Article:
MP-0000.1452.50 | Montreal wharves in winter, QC, 1865-75
Montreal wharves in winter, QC, 1865-75
1865-1875, 19th century
Silver salts on paper mounted on card - Albumen process
16 x 21 cm
Gift of Miss E. Dorothy Benson
© McCord Museum
Keywords: Photograph (77678) , river (1486) , Waterscape (2986)
Keys to History
Montreal's wharves are invisible here, buried under enormous slabs of ice. The stately edifice in the background, once the headquarters of the Royal Insurance Company, was acquired by the federal government in 1870 to house the customs offices. This building, with its clock tower, was an important landmark at the time.
Improvements were made to the port of Montreal in the latter half of the 19th century. More wharves were added and the basins were deepened. However, that did not solve the problem of the ice that threatened the port structures and filled the surrounding streets every winter and spring. The port commission recommended major infrastructure repairs and upgrading, but work did not get under way until 1896.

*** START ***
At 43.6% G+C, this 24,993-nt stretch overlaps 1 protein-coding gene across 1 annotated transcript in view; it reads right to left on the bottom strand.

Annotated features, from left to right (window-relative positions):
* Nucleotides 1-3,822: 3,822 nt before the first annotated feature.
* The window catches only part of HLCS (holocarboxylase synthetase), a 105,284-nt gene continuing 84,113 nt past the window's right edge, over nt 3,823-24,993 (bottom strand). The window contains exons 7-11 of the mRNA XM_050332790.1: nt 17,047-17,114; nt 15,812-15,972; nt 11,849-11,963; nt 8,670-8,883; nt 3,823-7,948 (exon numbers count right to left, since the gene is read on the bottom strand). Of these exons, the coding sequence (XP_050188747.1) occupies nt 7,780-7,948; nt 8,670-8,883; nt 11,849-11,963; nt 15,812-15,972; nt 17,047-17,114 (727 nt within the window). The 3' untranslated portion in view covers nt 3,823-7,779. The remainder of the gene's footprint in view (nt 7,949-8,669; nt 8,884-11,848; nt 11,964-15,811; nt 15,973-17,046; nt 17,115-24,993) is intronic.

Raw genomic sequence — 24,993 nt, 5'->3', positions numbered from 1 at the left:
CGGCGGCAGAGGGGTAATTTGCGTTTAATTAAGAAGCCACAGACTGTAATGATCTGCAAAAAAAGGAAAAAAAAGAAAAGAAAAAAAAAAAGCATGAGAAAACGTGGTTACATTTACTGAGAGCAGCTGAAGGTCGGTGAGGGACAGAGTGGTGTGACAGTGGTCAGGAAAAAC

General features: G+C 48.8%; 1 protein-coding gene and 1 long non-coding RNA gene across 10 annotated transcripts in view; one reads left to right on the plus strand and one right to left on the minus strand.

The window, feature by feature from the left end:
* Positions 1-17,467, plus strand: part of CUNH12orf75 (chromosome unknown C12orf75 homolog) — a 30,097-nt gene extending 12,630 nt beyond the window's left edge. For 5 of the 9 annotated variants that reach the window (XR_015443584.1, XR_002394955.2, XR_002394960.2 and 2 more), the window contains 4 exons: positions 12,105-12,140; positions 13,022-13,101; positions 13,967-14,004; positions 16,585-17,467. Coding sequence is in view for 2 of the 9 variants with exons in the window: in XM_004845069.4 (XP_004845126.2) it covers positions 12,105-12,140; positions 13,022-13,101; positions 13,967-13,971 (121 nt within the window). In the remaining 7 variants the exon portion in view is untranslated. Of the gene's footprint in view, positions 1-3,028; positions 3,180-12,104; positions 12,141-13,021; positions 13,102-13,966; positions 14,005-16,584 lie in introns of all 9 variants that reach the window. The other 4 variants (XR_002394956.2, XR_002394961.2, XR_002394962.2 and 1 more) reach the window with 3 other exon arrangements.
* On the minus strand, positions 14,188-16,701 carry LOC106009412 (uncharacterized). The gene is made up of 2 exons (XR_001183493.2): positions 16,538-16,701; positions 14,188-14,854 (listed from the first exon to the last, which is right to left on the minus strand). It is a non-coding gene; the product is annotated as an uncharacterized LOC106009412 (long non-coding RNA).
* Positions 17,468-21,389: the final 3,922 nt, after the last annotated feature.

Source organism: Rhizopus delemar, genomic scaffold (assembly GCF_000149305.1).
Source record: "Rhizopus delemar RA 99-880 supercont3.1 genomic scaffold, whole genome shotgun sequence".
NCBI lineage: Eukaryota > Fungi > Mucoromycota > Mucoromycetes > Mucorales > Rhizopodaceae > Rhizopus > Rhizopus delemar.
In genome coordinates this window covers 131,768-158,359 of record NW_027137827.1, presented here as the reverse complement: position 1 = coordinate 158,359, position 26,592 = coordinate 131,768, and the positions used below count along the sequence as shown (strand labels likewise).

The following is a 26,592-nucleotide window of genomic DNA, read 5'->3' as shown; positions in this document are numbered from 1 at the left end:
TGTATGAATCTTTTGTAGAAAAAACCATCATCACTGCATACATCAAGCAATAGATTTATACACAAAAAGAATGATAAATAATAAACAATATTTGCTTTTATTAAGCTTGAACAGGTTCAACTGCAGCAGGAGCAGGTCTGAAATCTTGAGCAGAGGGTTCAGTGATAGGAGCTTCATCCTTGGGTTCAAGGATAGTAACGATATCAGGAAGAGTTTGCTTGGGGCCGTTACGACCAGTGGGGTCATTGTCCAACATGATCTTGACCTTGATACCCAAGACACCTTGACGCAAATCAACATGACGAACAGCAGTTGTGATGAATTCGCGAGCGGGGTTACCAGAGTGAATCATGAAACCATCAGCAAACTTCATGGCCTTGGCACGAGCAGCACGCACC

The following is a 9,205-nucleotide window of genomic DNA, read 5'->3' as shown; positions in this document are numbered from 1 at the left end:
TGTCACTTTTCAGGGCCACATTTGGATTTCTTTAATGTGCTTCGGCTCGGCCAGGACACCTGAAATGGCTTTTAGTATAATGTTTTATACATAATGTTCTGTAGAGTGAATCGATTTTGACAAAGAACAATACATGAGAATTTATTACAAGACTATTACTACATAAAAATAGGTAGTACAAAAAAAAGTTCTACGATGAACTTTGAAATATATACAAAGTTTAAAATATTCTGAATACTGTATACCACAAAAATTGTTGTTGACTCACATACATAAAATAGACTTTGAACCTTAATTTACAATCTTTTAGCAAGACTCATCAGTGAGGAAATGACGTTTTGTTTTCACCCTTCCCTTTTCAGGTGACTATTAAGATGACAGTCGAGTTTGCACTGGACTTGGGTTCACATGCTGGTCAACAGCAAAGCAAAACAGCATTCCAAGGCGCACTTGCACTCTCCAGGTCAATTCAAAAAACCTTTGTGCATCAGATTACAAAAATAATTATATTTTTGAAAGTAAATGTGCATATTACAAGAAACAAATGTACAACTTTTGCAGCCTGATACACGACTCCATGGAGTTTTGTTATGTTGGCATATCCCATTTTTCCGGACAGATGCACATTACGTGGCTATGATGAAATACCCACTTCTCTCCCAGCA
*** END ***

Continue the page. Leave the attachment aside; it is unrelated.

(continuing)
Source : Disasters and Calamities [Web tour], by Nathalie Lampron (see Links)
The Royal Insurance Company building, with its squarish form and symmetrical façade, recalls the Venetian palazzo style.
The Royal Insurance Company building stood in the port of Montreal, on what is now Rue de la Commune.
The Royal Insurance Company building was demolished in 1951, following a fire. Its forms are echoed in the design of the Pointe-à-Callière Museum, which stands on the site today.
Alexander Henderson opened a photography studio in 1866. He specialized in landscapes and scenes of city life. He was also commissioned to take many photos of railroad installations.